Growing up in Glasgow in the '80s wasn't all fun & games but once I witnessed, age 14, for the first time, a live drummer playing in front of me I was mesmerised and hooked on drums, rhythm and music in general, which became my vehicle to a bigger and brighter future. I remember the moment of inspiration, the band was covering Bill Withers' "Lovely Day", the drummer sitting back in a cool 16s hi-hat beat and I just thought...."I need to do that!".

The next couple of years was spent exploring music in a new way for me, analysing the rhythms, figuring out what they were made of, and initially bashing them out on my bed, pots & pans...and my sister's tambourine acting as my hi-hats - it didn't last too long as right form the start I loved high energy & power in music and pretty soon it was a bunch of wood splinters covering my bedroom floor.

Within a couple of years I started going to gigs in & around Glasgow, popular haunts from the tiny but legendary King Tut's Wah Wah Hut to the obligatory Big Red Shed, the Scottish Exhibition & Conference Center (both of which I would eventually play in my career as a drummer, King Tuts many times).

Not long after that, aged 17 I got my first drumkit and things really got moving. I will say that a drumkit in a council house is not conducive to good neighbour relations, but needs must. Luckily within my small street I had five friends who were all budding drummers so there was some safety in numbers....but boy was it a noisy street. We would take turns congregating in each other's homes to try out each others' kits, learn something from each other, and ultimately show off our new chops to the crowd of drummers and other friends along for the show. I do believe my first gig was actually in my bedroom. I don't think the dude downstairs was overly impressed.

Over the years as a drummer I was in countless bands, some very amateur, some pretty good, and some real contenders where I was lucky enough to work with some truly awesome musicians and very talented songwriters. Some of those feel a travesty that they never achieved more than they did. They know who they are. In the midst of this I moved to London to broaden my horizons and opportunities, opening up a new, much wider pool of bands and musicians to work with.

For a time I went pro and did some pretty cool session work including some tours and whereas it was fun for a while, and having some amazing experiences & stories to tell, ultimately not being a core creative force in writing the music meant it wasn't quite enough to satisfy me. Even joining bands where the music was great, a new drummer arriving and having creative input doesn't always sit well with existing creative forces - and I understand that, as even if that input is to the betterment of the songs, those songs are the writers' babies and the new guy changing anything is tough to accept. So this musically creative drummer often wasn't really welcome and the preference would be to just play boom-tish (albeit with feeling)....and again, that wasn't enough for me.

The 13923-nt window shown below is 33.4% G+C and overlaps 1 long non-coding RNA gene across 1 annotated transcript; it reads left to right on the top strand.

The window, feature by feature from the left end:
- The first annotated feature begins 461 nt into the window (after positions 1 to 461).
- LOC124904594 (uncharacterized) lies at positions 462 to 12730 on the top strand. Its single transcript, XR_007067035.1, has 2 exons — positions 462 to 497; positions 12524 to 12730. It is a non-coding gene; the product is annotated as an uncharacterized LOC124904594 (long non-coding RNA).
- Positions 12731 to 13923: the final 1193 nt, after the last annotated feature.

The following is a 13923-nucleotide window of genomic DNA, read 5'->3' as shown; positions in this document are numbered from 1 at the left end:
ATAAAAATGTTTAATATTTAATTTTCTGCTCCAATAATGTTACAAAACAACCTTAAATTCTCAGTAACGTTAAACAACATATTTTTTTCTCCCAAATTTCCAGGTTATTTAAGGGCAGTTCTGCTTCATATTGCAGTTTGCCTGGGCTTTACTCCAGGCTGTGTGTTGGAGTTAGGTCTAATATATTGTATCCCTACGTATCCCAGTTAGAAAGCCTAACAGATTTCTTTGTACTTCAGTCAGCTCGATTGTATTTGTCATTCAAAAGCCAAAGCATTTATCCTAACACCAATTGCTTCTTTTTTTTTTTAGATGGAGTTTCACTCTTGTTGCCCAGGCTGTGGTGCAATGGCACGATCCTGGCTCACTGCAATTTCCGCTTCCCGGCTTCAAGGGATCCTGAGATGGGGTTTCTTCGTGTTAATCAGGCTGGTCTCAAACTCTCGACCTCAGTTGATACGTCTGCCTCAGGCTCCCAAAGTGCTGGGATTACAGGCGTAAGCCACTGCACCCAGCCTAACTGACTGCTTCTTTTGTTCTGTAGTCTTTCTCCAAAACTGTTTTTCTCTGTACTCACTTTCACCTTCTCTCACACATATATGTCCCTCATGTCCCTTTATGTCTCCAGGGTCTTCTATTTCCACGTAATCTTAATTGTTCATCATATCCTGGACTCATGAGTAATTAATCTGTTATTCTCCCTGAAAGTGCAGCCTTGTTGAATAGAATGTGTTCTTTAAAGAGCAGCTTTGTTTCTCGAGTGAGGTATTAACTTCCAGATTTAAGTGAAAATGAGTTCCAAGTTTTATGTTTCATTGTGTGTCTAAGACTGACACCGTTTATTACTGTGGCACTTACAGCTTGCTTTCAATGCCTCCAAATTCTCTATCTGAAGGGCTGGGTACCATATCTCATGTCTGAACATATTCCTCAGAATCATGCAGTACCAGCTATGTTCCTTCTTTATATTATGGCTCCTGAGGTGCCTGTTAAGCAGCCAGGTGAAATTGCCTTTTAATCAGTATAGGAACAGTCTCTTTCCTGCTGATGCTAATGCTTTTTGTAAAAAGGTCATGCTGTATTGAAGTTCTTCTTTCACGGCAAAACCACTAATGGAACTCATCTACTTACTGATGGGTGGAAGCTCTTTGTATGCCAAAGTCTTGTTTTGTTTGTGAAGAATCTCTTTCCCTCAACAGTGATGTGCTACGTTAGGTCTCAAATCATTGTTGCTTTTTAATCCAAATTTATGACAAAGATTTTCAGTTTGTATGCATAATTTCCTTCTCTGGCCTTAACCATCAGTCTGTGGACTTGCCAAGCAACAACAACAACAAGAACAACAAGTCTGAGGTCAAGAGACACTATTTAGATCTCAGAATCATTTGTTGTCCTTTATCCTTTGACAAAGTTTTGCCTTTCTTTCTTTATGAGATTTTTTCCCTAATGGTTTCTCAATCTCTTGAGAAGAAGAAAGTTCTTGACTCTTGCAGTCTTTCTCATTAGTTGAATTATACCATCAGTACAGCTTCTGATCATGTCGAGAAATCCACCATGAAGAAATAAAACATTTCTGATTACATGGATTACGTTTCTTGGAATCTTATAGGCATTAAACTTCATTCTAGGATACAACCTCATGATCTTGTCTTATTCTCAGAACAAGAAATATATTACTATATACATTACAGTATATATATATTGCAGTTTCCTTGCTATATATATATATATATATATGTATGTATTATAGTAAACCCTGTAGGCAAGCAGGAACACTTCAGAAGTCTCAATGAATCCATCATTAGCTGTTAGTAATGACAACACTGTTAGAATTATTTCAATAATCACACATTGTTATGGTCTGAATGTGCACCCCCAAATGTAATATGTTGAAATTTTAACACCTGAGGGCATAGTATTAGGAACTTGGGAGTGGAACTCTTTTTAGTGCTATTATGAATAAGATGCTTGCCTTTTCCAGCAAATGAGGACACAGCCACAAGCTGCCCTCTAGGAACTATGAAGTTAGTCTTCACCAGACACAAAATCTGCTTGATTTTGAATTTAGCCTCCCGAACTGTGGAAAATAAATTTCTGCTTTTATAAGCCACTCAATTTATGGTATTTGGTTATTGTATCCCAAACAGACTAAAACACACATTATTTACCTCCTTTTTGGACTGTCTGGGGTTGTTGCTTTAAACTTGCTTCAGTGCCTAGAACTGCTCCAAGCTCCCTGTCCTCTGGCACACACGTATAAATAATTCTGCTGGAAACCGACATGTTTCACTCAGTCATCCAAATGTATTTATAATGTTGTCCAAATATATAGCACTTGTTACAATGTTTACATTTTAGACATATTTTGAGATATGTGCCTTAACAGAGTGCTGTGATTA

So I decided that as much as I loved playing the drums, perhaps the role of drummer wasn't quite the right solution for I stopped. Not completely, but as my main serious musical endeavour, I stopped playing the drums to think on what my new direction would need to be.

For a while I wrote and recorded music of my own, just serving my own tastes and was proud of what I created. Lots of guitars, pianos, synths and of course drums, beautiful soundscapes, atmosphere, emotion and power. I was always trying to get the perfect drum sound, or guitar sounds, what I had spent years trying to achieve in the bands I worked with.

Then one day during the Christmas holidays with some spare time on my hands I had an epiphany (not the last). I always loved clubbing and really good electronic dance music, regularly going to some very cool underground clubs with deep & dirty house and techno....and I just thought "ah! I should try a dance tune!". A few hours later I had something that not only came together very naturally for me, but IMHO was better than anything else I'd done....and friends' reactions (although always a bit biased) seemed to confirm that I had found my true calling.

I think what works so well for me is that firstly, in EDM, and house music in particular, everything is rhythm. Even the most melodic parts are components of the rhythm or set up the rhythm or lead to the next downbeat. Also the way dynamics are expressed in drums versus dance music is very similar. Secondly within EDM there are really no limitations to how the sound is constructed. I remember right away quite deliberately not trying to create 'perfect' sounds for, say, drums, or the snare, or the hi-hats, but the liberating feeling of deliberately choosing off-the-wall sounds to represent those traditional parts of the beat.

Suddenly the only limit was my imagination.


Simultaneous Sounds